Archive for December, 2006

A Little ActionScript 3 Reflection

Posted: December 29, 2006 in Flex

During the development of the latest Flex 2 application I came upon nice and powerful ActionScript function. It’s the describeType function. What does it do? It returns an XML object that describes all the instance properties of the supplied parameter. You can pass in any ActionScript value, type, object instances, primitive types, and class objects. So, here a little example:

You can view the example and source here.

Note: Until I figure out how to style my code segments within WordPress (they strip many of my styles out) I will present each code segment without line numbers. Sorry.

<?xml version="1.0" encoding="utf-8"?>
<mx:Application xmlns:mx="http://www.adobe.com/2006/mxml"
	layout="absolute" width="100%" height="100%"
	pageTitle="describeType Function Demo">

I think by now you know the pupose of the code segment above.

	<mx:Script>
		<![CDATA[
			import flash.utils.describeType;
			import flash.events.Event;

We start our script tag by importing two classes. The flash.utils.describeType class gives us access to the descibeType function. The flash.events.Event class allows us to pass and inspect the event object created when the user clicks on the dataGrid row.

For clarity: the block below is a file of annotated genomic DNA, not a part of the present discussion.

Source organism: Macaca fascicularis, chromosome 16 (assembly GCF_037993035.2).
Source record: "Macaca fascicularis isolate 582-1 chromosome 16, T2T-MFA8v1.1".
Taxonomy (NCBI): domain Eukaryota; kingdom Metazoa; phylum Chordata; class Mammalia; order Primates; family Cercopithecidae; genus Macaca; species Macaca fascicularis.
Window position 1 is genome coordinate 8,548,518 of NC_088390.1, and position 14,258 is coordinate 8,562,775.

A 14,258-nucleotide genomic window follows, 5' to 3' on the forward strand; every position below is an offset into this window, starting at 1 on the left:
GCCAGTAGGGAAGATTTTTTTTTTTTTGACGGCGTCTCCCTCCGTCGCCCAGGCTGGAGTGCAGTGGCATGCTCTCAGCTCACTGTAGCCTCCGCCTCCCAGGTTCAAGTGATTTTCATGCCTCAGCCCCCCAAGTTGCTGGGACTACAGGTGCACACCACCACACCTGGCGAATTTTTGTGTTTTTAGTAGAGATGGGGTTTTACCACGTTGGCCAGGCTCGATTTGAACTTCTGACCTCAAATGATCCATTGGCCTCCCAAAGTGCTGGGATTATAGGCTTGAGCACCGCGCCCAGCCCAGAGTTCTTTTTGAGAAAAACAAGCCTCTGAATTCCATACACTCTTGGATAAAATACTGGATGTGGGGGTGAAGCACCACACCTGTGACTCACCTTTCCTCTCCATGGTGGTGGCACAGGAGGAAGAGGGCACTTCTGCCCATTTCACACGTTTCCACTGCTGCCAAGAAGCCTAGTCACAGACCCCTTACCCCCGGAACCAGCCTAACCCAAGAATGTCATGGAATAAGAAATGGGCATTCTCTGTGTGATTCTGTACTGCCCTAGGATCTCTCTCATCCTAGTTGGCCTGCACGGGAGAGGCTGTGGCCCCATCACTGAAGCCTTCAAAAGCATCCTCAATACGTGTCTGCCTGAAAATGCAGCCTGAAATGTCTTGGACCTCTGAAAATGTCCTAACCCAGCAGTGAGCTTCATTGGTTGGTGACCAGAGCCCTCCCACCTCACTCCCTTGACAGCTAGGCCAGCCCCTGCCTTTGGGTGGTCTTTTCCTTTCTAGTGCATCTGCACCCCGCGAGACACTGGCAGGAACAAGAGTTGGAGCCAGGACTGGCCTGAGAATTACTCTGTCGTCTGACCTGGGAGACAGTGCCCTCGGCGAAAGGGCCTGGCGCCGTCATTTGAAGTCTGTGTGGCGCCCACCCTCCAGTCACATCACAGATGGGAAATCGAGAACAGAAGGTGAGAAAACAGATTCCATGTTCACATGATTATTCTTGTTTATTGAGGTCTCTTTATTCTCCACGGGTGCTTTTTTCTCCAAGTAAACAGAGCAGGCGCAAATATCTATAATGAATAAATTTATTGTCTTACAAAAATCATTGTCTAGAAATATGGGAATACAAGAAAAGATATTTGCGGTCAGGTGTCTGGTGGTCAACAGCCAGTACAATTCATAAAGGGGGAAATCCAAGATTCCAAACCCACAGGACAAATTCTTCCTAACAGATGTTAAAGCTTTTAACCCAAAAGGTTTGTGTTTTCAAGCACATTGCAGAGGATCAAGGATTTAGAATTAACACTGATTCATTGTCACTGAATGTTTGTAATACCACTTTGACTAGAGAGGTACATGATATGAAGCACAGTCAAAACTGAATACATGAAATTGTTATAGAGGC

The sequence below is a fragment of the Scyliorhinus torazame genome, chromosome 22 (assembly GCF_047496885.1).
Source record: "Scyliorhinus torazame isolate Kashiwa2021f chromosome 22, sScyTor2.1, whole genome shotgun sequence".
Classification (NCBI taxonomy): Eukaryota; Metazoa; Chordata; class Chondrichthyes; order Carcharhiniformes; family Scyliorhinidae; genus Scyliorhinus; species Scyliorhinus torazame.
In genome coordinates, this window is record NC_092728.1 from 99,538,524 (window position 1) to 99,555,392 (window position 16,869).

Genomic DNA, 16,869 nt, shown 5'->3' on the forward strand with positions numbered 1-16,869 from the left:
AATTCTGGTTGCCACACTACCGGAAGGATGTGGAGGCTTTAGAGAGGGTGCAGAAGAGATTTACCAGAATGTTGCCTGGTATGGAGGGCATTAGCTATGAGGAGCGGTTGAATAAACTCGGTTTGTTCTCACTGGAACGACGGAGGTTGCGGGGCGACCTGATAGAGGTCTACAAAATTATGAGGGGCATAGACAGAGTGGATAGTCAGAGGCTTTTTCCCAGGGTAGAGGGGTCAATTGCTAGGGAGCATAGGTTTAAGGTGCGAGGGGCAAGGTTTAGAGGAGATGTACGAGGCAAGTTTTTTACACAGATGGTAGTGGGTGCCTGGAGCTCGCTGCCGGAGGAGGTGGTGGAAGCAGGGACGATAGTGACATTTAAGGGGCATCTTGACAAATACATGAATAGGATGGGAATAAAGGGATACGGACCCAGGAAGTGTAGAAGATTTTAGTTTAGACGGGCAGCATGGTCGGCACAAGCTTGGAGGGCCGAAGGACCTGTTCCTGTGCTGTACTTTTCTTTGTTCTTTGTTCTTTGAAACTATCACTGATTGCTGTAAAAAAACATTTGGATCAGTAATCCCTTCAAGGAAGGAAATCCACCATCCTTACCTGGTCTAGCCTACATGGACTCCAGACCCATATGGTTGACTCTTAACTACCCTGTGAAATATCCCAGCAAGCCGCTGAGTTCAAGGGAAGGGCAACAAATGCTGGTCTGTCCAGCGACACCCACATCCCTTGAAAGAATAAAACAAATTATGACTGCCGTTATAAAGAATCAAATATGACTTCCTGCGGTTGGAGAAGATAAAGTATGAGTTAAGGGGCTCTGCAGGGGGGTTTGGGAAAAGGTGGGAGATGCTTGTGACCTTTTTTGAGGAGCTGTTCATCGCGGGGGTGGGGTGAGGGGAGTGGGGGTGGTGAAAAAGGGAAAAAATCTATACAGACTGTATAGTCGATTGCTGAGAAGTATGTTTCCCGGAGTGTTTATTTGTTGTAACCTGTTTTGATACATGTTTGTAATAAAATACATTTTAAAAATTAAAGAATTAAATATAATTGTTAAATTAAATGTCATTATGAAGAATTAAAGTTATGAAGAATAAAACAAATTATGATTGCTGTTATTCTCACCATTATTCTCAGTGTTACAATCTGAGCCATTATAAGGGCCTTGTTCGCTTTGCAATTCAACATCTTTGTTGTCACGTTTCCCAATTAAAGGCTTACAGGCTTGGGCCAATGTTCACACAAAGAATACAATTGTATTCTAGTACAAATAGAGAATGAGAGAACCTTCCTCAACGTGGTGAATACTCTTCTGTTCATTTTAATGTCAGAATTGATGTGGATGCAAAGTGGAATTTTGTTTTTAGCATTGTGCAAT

[Bindable]
			public var myProperties:XMLList;

Next we declare a XMLList type variable that will be used to hold the XML returned from the call to describeType.

			public function getMyProperties(event:MouseEvent):void {
				myProperties = describeType(imgPhoto)..accessor;
			}

OK, here we go. We define a function that will be called when the user clicks on the image. This function passes a reference to the image to the describeType function. Because the describeType function returns an XML object we then use E4X syntax to access the accessor nodes. Those nodes are then stored as a XMLList in the myProperties variable.

			public function getPropertyValue(event:Event):void {
				var myAccessType:String = event.target.selectedItem.@access;
				var myPropertyName:String = event.target.selectedItem.@name;

				if(myAccessType != "writeonly") {
					if (imgPhoto[myPropertyName] != null) {
						taValue.text = imgPhoto[myPropertyName].toString();
					} else {
						taValue.text = "null";
					}
				} else {
					taValue.text = "Sorry, this property has writeonly rights";
				}
			}
		]]>
	</mx:Script>